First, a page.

Insurance Gap Grows as COVID-19 Hurts Global Economic Resilience

People hanging between gap in bridge

August 27, 2020 |

People hanging between gap in bridge

The COVID-19 pandemic is expected to weaken world economic resilience by nearly 20 percent in 2020 while the combined insurance gap for mortality, health, and natural disaster risks is expected to reach a new high of $1.24 trillion, according to the Swiss Re Institute.

The United Kingdom, Japan, and the United States will experience the greatest falls in resilience among major economies, according to the Swiss Re Institute's annual Macroeconomic Resilience Index. Switzerland, Finland, and Canada remain the world's three most resilient countries, Swiss Re found, reflecting their comprehensive economic strength against future crises.

The world entered the COVID-19 crisis with less shock-absorbing capacity than before the global financial crisis of 2008-09, the last major economic downturn, Swiss Re said. Government responses to COVID-19 are expected to significantly lower global economic resilience this year.

While government stimulus packages have cushioned the COVID-19 pandemic's blow to the global economy, they have run down many countries' fiscal and monetary reserves, according to Swiss Re, causing countries' economic resilience scores to fall.

"The fiscal and monetary stimulus response to COVID-19 was key to cushioning the economic impact of government-ordered lockdowns," Jerome Jean Haegeli, group chief economist at Swiss Re, said in a statement. "However, the reality of wartime-like spending is that it leaves much less room for future policy maneuvers."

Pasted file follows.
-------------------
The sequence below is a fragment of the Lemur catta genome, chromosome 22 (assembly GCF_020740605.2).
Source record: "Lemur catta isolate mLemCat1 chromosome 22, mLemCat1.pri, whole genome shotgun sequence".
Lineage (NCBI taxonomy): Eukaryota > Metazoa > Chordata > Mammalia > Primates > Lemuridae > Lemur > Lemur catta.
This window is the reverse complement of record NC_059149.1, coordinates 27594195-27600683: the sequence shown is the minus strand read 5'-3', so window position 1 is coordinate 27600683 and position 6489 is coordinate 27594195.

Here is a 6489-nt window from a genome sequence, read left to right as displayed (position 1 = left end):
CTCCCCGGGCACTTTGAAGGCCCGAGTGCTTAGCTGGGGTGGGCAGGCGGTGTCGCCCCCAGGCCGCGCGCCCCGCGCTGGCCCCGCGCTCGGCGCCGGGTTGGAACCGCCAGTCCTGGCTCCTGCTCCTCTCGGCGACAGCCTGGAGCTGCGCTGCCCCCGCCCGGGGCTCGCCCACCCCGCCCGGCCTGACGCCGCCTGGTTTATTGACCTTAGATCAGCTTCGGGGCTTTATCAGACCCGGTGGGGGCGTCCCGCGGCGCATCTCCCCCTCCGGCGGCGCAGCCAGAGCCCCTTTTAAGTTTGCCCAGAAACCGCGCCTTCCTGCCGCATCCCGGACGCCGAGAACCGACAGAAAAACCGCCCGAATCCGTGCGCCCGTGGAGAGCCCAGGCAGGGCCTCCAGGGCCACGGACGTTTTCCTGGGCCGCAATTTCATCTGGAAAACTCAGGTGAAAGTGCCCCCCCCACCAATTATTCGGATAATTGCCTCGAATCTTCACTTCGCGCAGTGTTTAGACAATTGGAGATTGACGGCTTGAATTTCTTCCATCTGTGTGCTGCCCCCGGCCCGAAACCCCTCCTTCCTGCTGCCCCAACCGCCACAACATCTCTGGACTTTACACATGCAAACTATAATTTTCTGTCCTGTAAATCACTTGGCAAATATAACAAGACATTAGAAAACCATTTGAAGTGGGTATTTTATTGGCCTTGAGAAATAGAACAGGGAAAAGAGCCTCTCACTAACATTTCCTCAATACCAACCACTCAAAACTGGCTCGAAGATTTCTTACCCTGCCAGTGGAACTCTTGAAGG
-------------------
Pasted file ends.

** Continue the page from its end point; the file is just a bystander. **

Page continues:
Insurance resilience against three major risks—mortality, health spending, and natural catastrophes—weakened in 2019, according to Swiss Re's indices.

Globally, mortality resilience declined the most, driven by a widening of the mortality protection gap in the Asia-Pacific region, where China's protection gap expanded due to rapidly growing household debt, Swiss Re said. Health resilience was stable despite some deterioration in emerging markets. Natural catastrophe resilience was the lowest of the three risk areas.

"The widening global protection gap is a huge opportunity for insurers to fulfill their mandate as risk absorbers and improve societal resilience," Mr. Haegeli said. "In times of crisis, households need risk protection. Insurance is a key tool to help households reduce their financial vulnerability in disruptive environments."

August 27, 2020